Thanasi the baker wiped his hands on his apron and, like a stone carving of a minor deity in his shrine to bread waited for me, the unworthy supplicant, to utter my request.
“I need a Vasilopita,” I chimed, hoping my tone might brighten the moment. “Actually two. Any left?”
He motioned to a table by the door piled with white cake boxes. “Ekei” he said flatly as though I should have known that the St. Basil’s cakes, only made once a year to celebrate the New Year, were displayed near the front of the store. At least he remembered, after ten years as a customer, that I was also Greek.
It was a good thing that his baked goods are so delicious. He certainly wasn’t going to generate repeat business based on his sunny disposition. And I for one am suspicious of a baker as rail thin as he.
But his Vasilopita cakes are divine. Always. The treat for this New Year’s Day was to be no exception. If you’ve never had one, it is essentially a coffee cake, although some family recipes call for more of a sweet bread. This one was light and delicately flavored with orange peel and a hint of baking spices that I couldn’t quite identify. The top was covered in confectioners’ sugar and decorated with piped icing showing the year.
It tradition in Greece, and in other countries with Orthodox Christian communities, to serve this on January 1st which is when the memory of St. Basil is commemorated. He was a Christian bishop who lived in the fourth century in Cappadocia, a region in Asia Minor that is now part of modern day Turkey.
St. Basil, Άγιος Βασίλειος, also is venerated as a saint in the Catholic faith. He was a learned teacher and a fervent defender of the poor. Lore has it that once a city in his region was surrounded by an enemy army demanding a ransom or else they would attack. Even the poorest donated what little they had even if it meant contributing family heirlooms. When he learned of this the army commander was humbled by the selflessness of the people. He returned the wooden chest full of coins and gold rings to the city and departed.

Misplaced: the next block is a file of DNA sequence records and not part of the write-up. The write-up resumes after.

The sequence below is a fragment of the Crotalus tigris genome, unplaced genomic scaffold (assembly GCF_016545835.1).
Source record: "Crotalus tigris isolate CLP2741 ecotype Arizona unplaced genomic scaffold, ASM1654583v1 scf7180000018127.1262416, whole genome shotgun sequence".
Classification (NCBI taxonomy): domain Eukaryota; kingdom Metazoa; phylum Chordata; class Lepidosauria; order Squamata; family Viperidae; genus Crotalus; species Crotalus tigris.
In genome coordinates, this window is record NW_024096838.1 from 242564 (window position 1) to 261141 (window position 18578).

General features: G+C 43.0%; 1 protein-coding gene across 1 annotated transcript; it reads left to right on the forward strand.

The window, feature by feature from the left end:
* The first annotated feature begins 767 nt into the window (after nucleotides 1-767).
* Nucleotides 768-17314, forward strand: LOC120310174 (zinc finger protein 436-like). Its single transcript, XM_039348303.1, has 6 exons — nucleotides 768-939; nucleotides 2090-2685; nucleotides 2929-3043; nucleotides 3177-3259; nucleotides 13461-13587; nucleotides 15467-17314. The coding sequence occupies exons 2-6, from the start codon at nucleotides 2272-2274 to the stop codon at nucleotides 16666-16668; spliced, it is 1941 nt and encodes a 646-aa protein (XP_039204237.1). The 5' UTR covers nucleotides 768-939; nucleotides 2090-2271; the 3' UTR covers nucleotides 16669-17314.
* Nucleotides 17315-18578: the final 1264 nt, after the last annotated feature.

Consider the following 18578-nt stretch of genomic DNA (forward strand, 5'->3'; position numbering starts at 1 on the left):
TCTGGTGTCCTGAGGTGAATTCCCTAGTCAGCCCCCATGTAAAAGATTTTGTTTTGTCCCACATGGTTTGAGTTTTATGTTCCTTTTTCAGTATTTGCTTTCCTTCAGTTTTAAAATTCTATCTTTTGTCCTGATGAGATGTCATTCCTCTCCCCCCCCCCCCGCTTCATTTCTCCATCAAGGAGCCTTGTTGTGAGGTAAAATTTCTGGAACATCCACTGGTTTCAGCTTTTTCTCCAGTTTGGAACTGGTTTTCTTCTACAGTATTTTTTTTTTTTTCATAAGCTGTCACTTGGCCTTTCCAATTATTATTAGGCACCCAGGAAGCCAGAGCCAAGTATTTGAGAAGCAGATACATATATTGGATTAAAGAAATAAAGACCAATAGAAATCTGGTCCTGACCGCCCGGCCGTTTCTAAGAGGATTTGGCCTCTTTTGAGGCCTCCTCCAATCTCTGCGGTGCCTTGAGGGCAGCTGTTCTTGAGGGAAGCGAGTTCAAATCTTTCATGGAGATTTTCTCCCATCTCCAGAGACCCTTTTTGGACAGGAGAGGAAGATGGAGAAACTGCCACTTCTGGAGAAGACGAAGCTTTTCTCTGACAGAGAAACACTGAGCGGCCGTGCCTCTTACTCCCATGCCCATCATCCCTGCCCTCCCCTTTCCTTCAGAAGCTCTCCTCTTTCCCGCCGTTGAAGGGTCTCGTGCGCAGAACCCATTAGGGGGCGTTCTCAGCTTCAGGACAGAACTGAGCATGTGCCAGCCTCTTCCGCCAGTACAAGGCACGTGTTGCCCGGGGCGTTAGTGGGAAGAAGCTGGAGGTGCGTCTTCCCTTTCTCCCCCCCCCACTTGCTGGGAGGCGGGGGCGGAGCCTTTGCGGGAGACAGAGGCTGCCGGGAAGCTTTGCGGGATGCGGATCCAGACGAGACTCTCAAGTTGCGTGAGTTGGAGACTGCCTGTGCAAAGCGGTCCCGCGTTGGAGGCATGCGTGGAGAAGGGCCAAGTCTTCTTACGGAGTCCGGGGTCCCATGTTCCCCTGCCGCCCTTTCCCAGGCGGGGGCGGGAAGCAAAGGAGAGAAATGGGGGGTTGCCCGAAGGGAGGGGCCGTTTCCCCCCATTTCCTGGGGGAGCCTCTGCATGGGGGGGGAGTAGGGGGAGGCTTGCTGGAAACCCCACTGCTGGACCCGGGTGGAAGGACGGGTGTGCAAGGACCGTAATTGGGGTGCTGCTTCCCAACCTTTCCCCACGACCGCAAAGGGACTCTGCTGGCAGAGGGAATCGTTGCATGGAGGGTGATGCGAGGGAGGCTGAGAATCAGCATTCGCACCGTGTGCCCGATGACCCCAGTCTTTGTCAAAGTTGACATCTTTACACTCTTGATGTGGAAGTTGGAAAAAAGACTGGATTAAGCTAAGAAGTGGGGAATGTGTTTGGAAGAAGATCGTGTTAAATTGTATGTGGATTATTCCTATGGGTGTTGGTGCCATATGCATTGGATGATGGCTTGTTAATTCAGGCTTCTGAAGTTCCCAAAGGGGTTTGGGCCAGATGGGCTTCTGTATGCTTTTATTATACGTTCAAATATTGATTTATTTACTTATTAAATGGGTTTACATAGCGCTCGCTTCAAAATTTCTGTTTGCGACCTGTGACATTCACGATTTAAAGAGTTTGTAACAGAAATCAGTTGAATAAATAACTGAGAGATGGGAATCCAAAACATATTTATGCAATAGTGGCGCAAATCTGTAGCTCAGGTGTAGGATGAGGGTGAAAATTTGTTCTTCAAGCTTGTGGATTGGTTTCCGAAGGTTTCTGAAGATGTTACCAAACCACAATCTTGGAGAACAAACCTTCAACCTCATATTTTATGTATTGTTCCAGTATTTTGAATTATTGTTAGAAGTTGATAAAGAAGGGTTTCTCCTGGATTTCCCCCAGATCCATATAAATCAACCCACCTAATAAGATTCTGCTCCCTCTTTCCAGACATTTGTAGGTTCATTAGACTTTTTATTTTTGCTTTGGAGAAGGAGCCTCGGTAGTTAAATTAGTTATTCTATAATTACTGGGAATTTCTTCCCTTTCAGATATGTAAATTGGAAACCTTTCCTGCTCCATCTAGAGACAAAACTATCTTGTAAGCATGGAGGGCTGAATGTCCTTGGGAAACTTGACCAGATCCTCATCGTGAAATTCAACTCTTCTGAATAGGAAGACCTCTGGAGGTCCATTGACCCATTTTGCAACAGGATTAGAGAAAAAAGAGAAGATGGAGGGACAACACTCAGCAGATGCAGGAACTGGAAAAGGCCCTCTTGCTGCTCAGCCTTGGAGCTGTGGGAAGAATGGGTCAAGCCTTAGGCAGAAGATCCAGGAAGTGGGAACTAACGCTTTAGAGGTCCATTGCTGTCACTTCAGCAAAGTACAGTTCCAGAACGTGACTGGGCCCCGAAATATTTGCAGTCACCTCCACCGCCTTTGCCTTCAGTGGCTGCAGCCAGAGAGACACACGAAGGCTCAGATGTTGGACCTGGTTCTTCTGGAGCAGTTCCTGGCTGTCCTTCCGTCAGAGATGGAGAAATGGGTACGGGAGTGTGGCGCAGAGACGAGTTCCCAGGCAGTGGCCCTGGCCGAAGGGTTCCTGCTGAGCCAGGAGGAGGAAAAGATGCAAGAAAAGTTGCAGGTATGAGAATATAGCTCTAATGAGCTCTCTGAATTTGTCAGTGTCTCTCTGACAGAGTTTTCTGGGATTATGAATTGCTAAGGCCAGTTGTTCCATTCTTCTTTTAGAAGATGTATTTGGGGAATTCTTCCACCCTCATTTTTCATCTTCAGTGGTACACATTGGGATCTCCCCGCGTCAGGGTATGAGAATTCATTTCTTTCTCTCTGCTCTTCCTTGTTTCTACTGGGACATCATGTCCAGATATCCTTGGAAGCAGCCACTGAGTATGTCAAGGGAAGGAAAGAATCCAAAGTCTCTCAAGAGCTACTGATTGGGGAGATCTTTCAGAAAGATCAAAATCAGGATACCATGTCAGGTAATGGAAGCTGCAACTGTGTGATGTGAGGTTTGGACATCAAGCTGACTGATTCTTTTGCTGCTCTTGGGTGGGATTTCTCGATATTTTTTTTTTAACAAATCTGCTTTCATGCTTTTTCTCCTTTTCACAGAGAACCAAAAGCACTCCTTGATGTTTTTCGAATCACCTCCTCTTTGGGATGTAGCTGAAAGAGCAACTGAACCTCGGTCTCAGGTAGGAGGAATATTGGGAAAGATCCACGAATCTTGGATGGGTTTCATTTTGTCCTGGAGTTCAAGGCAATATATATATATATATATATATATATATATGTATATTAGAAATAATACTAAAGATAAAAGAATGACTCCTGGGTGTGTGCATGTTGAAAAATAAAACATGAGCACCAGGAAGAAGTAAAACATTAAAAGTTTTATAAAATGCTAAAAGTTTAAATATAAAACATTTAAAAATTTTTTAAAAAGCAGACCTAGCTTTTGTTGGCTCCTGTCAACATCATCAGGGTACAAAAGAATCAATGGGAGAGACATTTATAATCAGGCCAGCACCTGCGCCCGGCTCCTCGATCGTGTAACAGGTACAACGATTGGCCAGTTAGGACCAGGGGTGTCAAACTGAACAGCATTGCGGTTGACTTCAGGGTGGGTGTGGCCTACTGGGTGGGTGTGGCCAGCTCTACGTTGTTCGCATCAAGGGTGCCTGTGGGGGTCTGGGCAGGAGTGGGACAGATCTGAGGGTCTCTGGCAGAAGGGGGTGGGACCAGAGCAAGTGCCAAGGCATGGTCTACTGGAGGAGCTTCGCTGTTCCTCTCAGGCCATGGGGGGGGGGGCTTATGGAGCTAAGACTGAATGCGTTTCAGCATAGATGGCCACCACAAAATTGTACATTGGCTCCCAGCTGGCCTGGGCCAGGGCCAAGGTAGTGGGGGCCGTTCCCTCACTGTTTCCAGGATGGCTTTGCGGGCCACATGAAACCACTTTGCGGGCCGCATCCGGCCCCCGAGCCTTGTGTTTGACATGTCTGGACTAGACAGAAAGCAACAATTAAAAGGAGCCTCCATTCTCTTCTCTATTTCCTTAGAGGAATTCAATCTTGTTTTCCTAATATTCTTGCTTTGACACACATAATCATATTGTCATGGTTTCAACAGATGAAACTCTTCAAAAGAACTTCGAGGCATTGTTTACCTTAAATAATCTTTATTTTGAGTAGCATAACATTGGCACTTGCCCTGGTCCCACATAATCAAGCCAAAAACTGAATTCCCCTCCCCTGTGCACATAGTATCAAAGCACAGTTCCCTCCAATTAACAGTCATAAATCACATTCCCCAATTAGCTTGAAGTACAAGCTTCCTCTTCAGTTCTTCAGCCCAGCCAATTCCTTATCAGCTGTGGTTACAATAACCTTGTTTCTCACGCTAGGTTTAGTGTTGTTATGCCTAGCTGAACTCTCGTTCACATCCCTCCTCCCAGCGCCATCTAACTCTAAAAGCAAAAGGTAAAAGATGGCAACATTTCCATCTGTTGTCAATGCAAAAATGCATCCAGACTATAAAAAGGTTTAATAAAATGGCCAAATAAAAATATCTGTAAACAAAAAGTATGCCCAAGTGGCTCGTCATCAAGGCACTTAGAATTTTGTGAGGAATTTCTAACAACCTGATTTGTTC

As spiritual leader, St. Basil was asked to decide how to return the money and belongings to their rightful owners. After much prayer Basil instructed that the coins and jewelry should be baked into loaves of bread which he blessed. The loaves were handed out, one to each family. Miraculously each contained the very items that they had donated.
I brought the Vasilopita home for the traditional cutting of our cake with a few friends that joined Helen and I on New Year’s Day. Every Vasilopita cake contains a single coin baked into it. As we gathered around the kitchen I took a knife and made the sign of the cross over it and offered a few words of prayer and hopes for a healthy new year as my father had always done on this day. Then cut the first pieces for Christ, the Theotokos and our home and set them aside. Then, carefully cutting more, we handed out slices to everyone who hoped they would be the lucky one to get the coin and be considered to be especially blessed with good fortune in the year to come.
I reflected on the symbolism of the tradition as each of our guests probed their portion with a fork. Everyone wanted the coin, the money, the prize that would set them apart as special. But each of them, I realized, already held the real gift in their hands and in their hearts. The “daily bread” -- the gift of each new day that we receive when we open our eyes every morning. We are searching for something that we have already been given. It is in our hands if we can only recognize it. The prize isn’t the coin. And it isn’t only in one piece of the bread, it is in everybody’s. Everyday.
There was more cake than guests in our little ceremony. And so in the end no one found the coin in their slice. So no one was deemed to be more fortunate than anyone else. I found that appropriate. We were all blessed equally. We each had the day and the promise of a new year.
I wish you all a happy, healthy and prosperous New Year. May you have the good fortune to find your coin every day in 2019.
I have a variety of interests and enjoy sharing my reflections on them here.